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[46] disposition of its territorial revenue; and as Towns-
Chap. XXVII.} 1766. Dec.
hend crossed his plans and leaned to the East India Company, he proposed to Grafton the dismissal of Townshend as ‘incurable.’1 Burke indulged in sarcasm at ‘the great person, so immeasurably high’ as not to be reached by argument, and travestied the litany in a solemn invocation to ‘the Minister above.’ ‘Have mercy upon us,’ he cried, while the Opposition applauded the parody; ‘doom not to perdition the vast public debt, seventy millions of which thou hast employed in rearing a pedestal for thy own statue.’2 And the very next day, in the House of Lords, Chatham marked his contempt of the bitter mockery of Rockingham's partisans by saying to the Duke of Richmond, ‘When the people shall condemn me, I shall tremble; but I will set my face against the proudest Connection of this country.’ ‘I hope,’ cried Richmond, ‘the Nobility will not be browbeaten by an insolent Minister,’ and Chatham retorted the charge of insolence.3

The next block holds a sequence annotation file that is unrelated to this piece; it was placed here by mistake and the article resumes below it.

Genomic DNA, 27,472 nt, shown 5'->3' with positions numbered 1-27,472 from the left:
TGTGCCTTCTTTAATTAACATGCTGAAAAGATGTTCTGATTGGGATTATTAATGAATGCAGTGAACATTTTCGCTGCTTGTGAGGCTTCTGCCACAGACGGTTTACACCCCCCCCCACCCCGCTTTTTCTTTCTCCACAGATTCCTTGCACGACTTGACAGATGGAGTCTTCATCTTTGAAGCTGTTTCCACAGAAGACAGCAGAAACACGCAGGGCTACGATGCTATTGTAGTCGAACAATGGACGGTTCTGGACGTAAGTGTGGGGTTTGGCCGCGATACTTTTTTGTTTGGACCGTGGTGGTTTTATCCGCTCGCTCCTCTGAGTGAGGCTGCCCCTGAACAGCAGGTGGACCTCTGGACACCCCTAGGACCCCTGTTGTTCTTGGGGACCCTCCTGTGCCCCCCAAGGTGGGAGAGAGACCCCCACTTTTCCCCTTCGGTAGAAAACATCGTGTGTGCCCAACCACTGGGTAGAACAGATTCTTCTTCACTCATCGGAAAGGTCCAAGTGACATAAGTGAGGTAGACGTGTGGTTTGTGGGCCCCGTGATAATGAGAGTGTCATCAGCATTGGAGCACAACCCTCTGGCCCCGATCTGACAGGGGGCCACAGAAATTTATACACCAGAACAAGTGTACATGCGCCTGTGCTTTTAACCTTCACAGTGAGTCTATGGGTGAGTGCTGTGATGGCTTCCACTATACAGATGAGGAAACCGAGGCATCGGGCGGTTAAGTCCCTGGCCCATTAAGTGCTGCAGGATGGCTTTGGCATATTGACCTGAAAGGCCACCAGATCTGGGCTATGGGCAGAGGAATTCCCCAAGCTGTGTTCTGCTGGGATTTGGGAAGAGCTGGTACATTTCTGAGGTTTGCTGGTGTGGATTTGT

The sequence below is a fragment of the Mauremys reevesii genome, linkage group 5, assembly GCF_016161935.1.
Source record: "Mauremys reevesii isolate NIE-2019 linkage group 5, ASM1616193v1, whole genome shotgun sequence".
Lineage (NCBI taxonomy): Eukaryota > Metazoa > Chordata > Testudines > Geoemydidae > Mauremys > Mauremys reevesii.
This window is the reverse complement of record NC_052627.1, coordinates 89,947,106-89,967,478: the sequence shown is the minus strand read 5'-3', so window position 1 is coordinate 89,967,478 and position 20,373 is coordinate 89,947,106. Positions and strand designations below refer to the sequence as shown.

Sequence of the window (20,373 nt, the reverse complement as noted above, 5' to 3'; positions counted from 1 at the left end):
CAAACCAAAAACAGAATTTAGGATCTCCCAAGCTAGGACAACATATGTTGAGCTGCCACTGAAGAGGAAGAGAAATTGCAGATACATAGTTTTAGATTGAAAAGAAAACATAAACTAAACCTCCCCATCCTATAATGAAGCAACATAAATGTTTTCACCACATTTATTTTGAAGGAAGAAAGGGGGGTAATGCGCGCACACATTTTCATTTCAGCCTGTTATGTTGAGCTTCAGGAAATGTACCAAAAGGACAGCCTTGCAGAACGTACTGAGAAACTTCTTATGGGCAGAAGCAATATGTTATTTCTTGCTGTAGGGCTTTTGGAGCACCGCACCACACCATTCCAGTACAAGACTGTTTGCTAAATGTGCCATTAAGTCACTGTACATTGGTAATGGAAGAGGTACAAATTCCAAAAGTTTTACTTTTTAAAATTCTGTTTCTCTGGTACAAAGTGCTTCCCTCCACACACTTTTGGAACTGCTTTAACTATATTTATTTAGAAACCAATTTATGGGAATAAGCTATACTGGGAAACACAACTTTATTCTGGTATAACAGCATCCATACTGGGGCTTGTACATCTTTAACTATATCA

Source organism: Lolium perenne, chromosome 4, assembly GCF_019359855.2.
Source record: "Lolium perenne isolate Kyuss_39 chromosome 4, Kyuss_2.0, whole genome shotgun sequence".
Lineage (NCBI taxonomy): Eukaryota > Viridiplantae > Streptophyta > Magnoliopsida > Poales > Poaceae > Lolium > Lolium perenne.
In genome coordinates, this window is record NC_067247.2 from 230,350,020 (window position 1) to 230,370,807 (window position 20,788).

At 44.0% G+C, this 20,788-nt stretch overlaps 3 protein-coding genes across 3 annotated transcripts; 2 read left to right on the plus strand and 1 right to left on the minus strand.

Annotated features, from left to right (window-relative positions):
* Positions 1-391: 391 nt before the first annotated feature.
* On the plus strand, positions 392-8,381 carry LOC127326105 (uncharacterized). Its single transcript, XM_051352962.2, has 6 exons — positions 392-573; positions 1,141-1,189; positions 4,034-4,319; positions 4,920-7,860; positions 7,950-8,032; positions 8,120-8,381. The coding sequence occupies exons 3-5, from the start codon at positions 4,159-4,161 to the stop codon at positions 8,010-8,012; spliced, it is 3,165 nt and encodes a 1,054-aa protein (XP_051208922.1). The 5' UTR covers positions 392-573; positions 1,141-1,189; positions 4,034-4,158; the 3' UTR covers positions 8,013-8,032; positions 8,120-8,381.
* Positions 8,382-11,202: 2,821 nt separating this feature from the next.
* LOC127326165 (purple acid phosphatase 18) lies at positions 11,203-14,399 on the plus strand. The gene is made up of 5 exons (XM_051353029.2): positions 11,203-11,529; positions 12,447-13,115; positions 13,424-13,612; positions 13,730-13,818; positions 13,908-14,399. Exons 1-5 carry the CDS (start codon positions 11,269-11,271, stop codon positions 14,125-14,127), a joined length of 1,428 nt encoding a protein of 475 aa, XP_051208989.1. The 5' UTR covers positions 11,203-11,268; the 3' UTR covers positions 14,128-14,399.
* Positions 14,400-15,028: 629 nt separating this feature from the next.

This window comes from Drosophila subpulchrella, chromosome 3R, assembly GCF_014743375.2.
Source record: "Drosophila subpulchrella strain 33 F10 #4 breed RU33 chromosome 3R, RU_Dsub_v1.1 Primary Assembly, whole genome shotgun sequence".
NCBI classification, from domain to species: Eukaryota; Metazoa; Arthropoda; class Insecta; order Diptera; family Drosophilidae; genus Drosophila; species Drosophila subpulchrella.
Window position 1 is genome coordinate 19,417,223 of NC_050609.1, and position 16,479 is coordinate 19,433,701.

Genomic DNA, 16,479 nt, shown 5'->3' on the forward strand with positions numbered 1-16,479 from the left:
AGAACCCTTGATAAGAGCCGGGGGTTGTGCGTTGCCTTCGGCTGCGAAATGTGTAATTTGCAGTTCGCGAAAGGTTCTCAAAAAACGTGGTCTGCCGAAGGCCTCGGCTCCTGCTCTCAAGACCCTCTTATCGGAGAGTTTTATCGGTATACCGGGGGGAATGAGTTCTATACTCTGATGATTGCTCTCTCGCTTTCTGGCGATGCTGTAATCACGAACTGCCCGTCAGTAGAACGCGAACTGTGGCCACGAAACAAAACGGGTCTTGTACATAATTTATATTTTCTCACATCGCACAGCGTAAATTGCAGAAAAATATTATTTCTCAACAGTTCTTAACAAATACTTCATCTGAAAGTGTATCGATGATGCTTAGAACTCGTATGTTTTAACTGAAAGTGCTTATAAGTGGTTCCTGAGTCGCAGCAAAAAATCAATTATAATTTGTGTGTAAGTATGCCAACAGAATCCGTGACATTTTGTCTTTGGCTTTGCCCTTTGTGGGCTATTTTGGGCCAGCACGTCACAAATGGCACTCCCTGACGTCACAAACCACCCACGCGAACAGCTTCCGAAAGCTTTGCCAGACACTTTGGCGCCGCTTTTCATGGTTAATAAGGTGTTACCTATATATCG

But it was the last time during his Ministry that he appeared in the House of Lords. His broken health was unequal to the conflict which he had invited. On the eighteenth of December,4 he repaired to Bath with a nervous system so weak that he was easily fluttered, and moved to tears; yet still in his infirmities he sent to the Representatives of Massachusetts his friendly acknowledgment of their vote of gratitude.

Townshend saw his opportunity, and no longer


1 Chatham to Grafton, 7 Dec. 1766, in Grafton's Autobiography.

2 Sir Matthew Fetherstonehaugh to Lord Olive, 30 Dec. 1766, in Chat. Corr. III. 145, 146, Note.

3 Walpole, II. 411, Chat. Correspondence, III. 138; Duke of Bedford's Journal, for 10 Dec. 1766.

4 De Guerchy to Choiseul, 19 Dec. 1766.

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